Lincolnite readers should be well aware of my views on the need to reform local government structure in Lincolnshire by now.
Two years ago I set out in a column how this could be introduced around here. Then I was being fairly specific. This time I just want someone to find out what ‘the people of Lincolnshire’ really think.
Not long ago the county council decided to reject the devolution plans on offer from central government. Although I voted to accept them as a first, rather small, step towards giving back to local government some of the powers usurped by central governments of all political colours over many decades, I was fully aware of the flaws attached to the offer, mostly notably the bizarre concept of an elected Mayor.
I was clearly in a minority, that was prepared to bite the bullet – not unusual in my somewhat limited political career over the past 30 years.
However, what really got to me was the extremely questionable way that many of those who spoke and voted against the proposal in the council debate last October cited in their justification the consultation that had taken place across Greater Lincolnshire which, whilst not being against the idea of having fewer councils and fewer councillors, definitely rejected the idea of an elected Mayor, which was the sine qua non of the government’s offer.
Less than 1% of those ‘consulted’ bothered to reply, so to argue that “the people of Lincolnshire have spoken” is a bit like newly elected President Trump’s press spokesperson arguing that more people attended his master’s inauguration than did those of his predecessor, when the photographic evidence proved him wrong.
Now, IF we could reach a greater number of people to assess their views on the concept of reforming the structure of local government around here by affording them this opportunity when they vote in the county council elections in May, doesn’t this make a great deal of sense?
The only downside is the notoriously low turnout in local elections. However, I’m pretty certain that having a referendum on polling day would produce a far more representative result than last year’s consultation did and, provided that it’s legal, cost a great less money.
The problem with Councillor Martin Hill’s otherwise clever and eminently sensible proposal is that he has ‘previous’ when it comes to unitary authorities.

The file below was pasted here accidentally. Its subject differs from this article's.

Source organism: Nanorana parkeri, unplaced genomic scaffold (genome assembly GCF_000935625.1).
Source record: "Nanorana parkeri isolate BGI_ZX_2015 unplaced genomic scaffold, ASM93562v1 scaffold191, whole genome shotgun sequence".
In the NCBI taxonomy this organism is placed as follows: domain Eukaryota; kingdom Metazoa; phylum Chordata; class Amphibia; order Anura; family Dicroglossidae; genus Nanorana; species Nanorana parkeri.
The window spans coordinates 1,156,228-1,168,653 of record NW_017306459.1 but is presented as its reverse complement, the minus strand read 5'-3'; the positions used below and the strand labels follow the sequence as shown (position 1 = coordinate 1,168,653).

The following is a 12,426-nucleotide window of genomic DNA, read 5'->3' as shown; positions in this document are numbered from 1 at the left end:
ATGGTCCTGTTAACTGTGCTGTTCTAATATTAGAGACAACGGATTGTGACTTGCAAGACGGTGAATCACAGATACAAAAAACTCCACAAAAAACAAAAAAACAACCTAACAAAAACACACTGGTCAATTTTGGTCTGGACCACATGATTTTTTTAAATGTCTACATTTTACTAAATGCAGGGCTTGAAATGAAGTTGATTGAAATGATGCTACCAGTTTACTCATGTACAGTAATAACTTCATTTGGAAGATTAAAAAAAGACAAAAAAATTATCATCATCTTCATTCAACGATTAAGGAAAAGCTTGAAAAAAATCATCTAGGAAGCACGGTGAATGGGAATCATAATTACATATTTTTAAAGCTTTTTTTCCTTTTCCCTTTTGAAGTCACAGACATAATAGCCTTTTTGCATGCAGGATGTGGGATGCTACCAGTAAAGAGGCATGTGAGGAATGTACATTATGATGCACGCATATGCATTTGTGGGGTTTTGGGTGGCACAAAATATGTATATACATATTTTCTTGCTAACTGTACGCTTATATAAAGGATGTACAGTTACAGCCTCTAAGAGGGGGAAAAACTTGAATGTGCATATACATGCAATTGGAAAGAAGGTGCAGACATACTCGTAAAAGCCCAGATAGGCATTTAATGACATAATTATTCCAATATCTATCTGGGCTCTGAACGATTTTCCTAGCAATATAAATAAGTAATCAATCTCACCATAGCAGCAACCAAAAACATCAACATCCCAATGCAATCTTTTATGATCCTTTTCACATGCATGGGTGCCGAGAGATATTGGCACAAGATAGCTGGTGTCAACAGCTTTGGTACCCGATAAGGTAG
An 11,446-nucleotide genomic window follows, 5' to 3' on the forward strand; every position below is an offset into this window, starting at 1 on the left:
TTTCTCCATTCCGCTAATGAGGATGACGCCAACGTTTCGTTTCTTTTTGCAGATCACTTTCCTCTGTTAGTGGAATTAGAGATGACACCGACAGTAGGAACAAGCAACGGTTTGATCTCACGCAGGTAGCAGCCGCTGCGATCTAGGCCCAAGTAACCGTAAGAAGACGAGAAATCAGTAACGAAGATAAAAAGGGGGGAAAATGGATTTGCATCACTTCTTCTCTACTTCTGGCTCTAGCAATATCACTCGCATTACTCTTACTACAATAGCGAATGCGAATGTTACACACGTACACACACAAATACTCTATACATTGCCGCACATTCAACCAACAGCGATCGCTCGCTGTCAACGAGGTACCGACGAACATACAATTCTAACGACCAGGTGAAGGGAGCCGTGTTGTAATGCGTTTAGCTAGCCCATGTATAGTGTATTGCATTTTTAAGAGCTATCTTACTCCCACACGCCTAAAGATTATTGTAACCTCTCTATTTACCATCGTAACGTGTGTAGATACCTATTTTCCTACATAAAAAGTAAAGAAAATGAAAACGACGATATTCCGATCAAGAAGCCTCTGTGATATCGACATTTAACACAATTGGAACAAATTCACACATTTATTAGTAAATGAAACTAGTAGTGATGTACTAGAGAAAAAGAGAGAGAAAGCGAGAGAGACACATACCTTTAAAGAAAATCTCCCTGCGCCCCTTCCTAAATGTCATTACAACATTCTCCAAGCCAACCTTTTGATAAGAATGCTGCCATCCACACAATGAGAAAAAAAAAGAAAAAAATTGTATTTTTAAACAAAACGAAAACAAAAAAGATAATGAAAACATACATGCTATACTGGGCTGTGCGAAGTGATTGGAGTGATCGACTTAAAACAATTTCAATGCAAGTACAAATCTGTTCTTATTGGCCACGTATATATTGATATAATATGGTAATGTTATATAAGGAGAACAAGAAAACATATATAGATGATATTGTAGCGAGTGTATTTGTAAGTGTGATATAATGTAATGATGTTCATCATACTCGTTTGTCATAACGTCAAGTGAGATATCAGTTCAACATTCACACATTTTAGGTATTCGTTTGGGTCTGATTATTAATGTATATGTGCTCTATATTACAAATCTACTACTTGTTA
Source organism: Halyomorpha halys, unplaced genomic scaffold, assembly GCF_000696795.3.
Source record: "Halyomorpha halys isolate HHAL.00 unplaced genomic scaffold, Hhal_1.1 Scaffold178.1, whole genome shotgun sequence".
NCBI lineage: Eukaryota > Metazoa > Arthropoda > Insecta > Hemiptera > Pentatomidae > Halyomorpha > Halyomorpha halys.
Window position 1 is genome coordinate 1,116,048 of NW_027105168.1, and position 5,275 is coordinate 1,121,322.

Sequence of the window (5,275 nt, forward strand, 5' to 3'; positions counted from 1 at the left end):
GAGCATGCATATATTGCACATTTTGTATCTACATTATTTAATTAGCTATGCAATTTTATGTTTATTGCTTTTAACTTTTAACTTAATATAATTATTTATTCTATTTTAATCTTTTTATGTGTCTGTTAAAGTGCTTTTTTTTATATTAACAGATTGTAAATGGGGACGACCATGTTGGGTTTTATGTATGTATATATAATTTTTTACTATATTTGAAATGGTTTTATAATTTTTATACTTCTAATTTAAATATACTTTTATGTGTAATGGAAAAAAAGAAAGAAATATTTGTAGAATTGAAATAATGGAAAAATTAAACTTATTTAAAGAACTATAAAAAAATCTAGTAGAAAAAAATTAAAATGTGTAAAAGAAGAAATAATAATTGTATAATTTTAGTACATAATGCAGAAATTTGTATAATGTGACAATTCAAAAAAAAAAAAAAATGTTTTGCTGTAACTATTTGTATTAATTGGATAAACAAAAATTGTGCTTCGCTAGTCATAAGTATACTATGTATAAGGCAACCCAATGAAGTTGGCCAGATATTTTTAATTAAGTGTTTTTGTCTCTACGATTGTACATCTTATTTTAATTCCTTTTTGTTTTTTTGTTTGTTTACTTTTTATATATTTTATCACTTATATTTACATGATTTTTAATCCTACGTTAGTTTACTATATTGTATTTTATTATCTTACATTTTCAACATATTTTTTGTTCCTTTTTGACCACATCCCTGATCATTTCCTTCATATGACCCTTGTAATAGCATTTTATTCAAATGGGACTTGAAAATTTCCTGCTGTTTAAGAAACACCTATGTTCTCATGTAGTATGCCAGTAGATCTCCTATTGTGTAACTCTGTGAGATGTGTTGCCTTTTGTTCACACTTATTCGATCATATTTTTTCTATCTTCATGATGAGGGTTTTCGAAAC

Like many on the county council he has in the past seemed to favour the creation of a SINGLE unitary authority out of the present set up of one county council and seven district councils, which would mean that most of us would have to deal with two councils instead of three as there is no intention of scrapping the parish and town councils, many of whom do an excellent job, are extremely cost effective, and could, with a change in legislation, be offered increased powers.
If it is made clear that the precise details of any change are not being considered here, that should get him and his ‘one unitary’ colleagues off the hook.
So, what should we be asking our residents without being accused of political opportunism? A simple question should be whether or not they are in favour of having one less council to deal with. If the answer is ‘Yes’, this would not mean necessarily one council to replace the county council throughout Lincolnshire.
We could end up with two or possibly three. We would certainly end up with less councillors less officers, less possible duplication and less confusion and could save a great deal of money – and, no, it wouldn’t go into the pockets of those councillors who remained (allowances currently account for a very minuscule amount of council spending in any case). It would certainly not be a vote for Councillor Hill as an elected mayor!
Armed with a positive result, the new county council could then undertake the difficult task of convincing its colleagues at district (some of whom are already on board) to join it in approaching central government for permission to do the hard work necessary to make unitary local government around here a reality.